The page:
Markings indicate seats are unavailable at a restaurant in Hong Kong on March 28. (JUSTIN CHIN/BLOOMBERG)
In the early stages of the coronavirus pandemic, Singapore and Hong Kong saw similar success with dramatically different approaches. Now, Singapore may be paying the price for a strategy that sought to minimize disruption.
After taking a more measured virus-control approach for months, Singapore resorted to some of Hong Kong’s drastic early moves, including school closures and encouraging mask-wearing for all
While Hong Kong has recently seen its case tally slow to a couple dozen a day, Singapore’s has surged 180 percent in the past two weeks with infections popping up in places from pre-schools to migrant worker dormitories. The city-state disclosed a record 287 cases on Thursday, bringing the total to 1,910, more than double Hong Kong’s count.
READ MORE: HK to limit public gatherings to 4, shut establishments
After taking a more measured virus-control approach for months, Singapore resorted to some of Hong Kong’s drastic early moves, including school closures and encouraging mask-wearing for all. Now it’s gone even further, banning all social gatherings and closing all businesses except essential services.
It amounts to an abrupt reversal of fortunes for Asia’s premier financial centers, which have long competed for workers and capital. Weakened by months of protests and a recession, Hong Kong’s government initially came under fire for inconsistent messaging in tackling the virus challenge.
But Hong Kong’s tough early measures to control the virus, colored by its experience 17 years ago with severe acute respiratory syndrome known as SARS, are paying off.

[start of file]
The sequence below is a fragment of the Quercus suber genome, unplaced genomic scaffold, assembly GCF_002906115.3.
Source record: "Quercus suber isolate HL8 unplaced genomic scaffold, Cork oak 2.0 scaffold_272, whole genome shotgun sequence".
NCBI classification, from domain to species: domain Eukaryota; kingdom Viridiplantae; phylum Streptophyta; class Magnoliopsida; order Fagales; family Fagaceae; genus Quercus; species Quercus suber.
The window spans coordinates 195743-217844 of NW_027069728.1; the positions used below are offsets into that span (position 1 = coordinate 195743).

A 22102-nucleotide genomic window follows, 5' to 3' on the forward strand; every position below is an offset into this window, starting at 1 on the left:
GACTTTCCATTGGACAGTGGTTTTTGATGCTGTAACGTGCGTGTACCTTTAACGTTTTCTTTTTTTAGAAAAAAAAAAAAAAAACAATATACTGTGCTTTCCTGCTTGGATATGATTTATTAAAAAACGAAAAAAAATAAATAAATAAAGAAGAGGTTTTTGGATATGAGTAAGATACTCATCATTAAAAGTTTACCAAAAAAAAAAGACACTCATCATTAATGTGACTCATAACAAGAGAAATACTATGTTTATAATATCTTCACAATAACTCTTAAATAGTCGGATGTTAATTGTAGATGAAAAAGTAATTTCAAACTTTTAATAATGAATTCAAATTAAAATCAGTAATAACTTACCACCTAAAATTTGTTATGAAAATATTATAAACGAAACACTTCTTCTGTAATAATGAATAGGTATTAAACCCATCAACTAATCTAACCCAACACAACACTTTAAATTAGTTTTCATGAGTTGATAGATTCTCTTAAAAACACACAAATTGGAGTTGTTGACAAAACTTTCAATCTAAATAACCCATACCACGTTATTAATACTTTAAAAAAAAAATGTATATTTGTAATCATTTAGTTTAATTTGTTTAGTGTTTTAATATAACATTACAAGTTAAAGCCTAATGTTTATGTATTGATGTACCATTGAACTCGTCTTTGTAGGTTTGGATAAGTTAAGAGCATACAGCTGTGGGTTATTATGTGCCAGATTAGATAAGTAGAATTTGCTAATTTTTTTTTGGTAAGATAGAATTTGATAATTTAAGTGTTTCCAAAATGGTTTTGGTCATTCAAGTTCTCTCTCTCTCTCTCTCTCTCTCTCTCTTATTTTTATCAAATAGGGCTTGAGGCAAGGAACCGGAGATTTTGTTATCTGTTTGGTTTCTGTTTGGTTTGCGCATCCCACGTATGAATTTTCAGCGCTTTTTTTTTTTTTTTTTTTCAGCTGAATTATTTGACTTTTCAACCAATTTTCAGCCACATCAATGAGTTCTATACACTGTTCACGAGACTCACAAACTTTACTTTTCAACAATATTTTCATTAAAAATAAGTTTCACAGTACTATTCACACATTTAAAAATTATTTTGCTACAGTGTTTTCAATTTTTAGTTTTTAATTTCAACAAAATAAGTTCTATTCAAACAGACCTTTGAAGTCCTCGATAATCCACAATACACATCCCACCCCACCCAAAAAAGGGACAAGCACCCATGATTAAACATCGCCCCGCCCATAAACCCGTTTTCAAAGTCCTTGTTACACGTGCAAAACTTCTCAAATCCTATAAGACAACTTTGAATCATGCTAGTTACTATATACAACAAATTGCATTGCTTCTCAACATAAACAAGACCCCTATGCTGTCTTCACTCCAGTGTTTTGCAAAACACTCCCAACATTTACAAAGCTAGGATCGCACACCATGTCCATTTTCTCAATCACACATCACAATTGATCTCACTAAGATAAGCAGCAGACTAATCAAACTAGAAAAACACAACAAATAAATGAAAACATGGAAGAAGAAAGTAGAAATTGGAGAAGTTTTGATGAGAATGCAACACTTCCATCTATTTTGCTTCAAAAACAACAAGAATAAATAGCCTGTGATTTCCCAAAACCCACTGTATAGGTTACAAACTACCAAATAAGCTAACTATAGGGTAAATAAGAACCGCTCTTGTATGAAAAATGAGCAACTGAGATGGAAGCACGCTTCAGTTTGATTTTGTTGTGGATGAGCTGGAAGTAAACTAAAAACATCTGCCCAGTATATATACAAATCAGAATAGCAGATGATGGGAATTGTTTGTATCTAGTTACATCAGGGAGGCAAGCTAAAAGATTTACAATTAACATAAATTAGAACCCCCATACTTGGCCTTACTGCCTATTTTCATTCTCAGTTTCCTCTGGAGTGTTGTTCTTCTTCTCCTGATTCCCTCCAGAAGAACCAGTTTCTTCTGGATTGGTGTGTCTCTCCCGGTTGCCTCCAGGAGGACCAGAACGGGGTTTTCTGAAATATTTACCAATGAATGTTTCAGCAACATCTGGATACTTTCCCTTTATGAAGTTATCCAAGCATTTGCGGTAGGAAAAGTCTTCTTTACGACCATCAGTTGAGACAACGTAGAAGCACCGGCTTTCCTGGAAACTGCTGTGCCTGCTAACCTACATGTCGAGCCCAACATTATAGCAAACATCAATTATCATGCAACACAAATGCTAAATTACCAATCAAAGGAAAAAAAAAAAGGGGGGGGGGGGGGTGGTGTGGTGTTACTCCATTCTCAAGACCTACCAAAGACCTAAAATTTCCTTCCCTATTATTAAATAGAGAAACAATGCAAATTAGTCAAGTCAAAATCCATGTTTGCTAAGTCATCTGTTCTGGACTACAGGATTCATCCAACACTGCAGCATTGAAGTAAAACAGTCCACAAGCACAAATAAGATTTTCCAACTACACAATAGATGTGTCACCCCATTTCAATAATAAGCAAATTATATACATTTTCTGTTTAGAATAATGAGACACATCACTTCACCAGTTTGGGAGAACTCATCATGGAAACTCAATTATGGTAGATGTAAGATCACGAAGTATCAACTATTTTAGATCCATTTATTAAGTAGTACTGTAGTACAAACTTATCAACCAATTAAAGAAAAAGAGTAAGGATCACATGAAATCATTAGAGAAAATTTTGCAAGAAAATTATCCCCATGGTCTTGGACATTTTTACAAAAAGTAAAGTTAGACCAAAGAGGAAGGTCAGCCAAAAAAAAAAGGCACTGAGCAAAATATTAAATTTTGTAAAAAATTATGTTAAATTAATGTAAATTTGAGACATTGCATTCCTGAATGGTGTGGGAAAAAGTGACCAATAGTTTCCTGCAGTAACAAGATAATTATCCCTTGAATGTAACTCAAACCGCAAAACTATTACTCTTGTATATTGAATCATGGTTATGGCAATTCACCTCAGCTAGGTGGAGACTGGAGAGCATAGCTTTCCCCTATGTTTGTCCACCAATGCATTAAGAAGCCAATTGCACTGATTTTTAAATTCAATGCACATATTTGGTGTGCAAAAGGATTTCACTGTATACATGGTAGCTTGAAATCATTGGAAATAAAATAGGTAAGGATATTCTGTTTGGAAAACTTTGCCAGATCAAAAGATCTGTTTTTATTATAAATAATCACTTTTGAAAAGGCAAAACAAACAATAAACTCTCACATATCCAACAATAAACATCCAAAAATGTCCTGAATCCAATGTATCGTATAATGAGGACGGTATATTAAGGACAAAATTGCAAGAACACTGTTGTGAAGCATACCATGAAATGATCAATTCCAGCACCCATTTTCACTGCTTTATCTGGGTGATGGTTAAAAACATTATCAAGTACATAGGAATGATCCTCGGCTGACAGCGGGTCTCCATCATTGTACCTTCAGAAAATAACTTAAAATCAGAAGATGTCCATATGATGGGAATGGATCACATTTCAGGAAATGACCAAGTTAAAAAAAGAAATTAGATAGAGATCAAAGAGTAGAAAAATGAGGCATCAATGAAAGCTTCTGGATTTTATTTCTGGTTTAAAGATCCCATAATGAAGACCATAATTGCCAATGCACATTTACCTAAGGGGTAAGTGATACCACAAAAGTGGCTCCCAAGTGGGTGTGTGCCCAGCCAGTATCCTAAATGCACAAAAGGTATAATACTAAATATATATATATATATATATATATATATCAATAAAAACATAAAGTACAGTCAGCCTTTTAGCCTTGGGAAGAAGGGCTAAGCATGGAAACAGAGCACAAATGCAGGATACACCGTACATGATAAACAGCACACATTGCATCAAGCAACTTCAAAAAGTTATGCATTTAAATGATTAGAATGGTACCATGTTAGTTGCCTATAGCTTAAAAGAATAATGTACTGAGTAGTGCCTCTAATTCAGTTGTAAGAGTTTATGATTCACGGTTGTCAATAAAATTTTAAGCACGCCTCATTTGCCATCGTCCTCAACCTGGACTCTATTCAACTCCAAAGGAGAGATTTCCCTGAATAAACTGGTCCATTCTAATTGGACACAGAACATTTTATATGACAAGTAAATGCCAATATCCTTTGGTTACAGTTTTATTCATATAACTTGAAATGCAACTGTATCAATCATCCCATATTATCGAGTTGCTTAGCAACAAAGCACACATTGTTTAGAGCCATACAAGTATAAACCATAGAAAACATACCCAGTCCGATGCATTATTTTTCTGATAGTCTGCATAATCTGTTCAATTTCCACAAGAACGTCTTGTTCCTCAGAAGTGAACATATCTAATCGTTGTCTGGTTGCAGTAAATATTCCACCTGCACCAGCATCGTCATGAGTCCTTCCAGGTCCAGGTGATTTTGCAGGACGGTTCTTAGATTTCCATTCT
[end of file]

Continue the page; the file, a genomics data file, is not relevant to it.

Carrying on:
“Hong Kong chose in the very beginning to move toward maximizing protection, but Singapore seemed to be more cautious and focused on minimizing disruption to the economy and society,” said Yanzhong Huang, a professor and director of the Center for Global Health Studies at New Jersey’s Seton Hall University.
“The second wave of resurgent cases in Singapore has highlighted the differences between the two in terms of their approaches to the outbreak -- and even the slightest difference in approach could matter in explaining the different outcomes,” he said.
Singapore’s government has defended its approach. Lawrence Wong, minister for national development who co-chairs a task force to fight the virus, said at a briefing last week that its policies were a “judgment call” and that residents can become fatigued if social distancing is implemented for too long.
The diverging outcomes in Hong Kong and Singapore show how early and strict social distancing measures may be more beneficial to the economy over the long term
“If we had put in place all the measures that we’re talking about now much earlier, we may very well still be in the same situation today,” he said.
The diverging outcomes in Hong Kong and Singapore -- which are still handling the virus far better than many other advanced economies -- show how early and strict social distancing measures may be more beneficial to the economy over the long term. In Europe and the US, politicians are now mulling lifting lockdowns to revive their economies, even as health experts caution against relaxing too soon.
ALSO READ: Singapore says it was 'correct' not to close schools earlier
Hong Kong and Singapore are both wealthy jurisdictions with sophisticated health-care systems and longstanding experience dealing with infectious diseases. In the current crisis, the two cities successfully met a first wave of infections through a mix of flight and travel restrictions and generous testing protocols, as well as the strict contact tracing and quarantining of infected citizens.
The key difference was Hong Kong’s social-distancing measures implemented in late January and early February, which included closing schools and government offices -- a move that pressured many private sector companies to similarly work from home.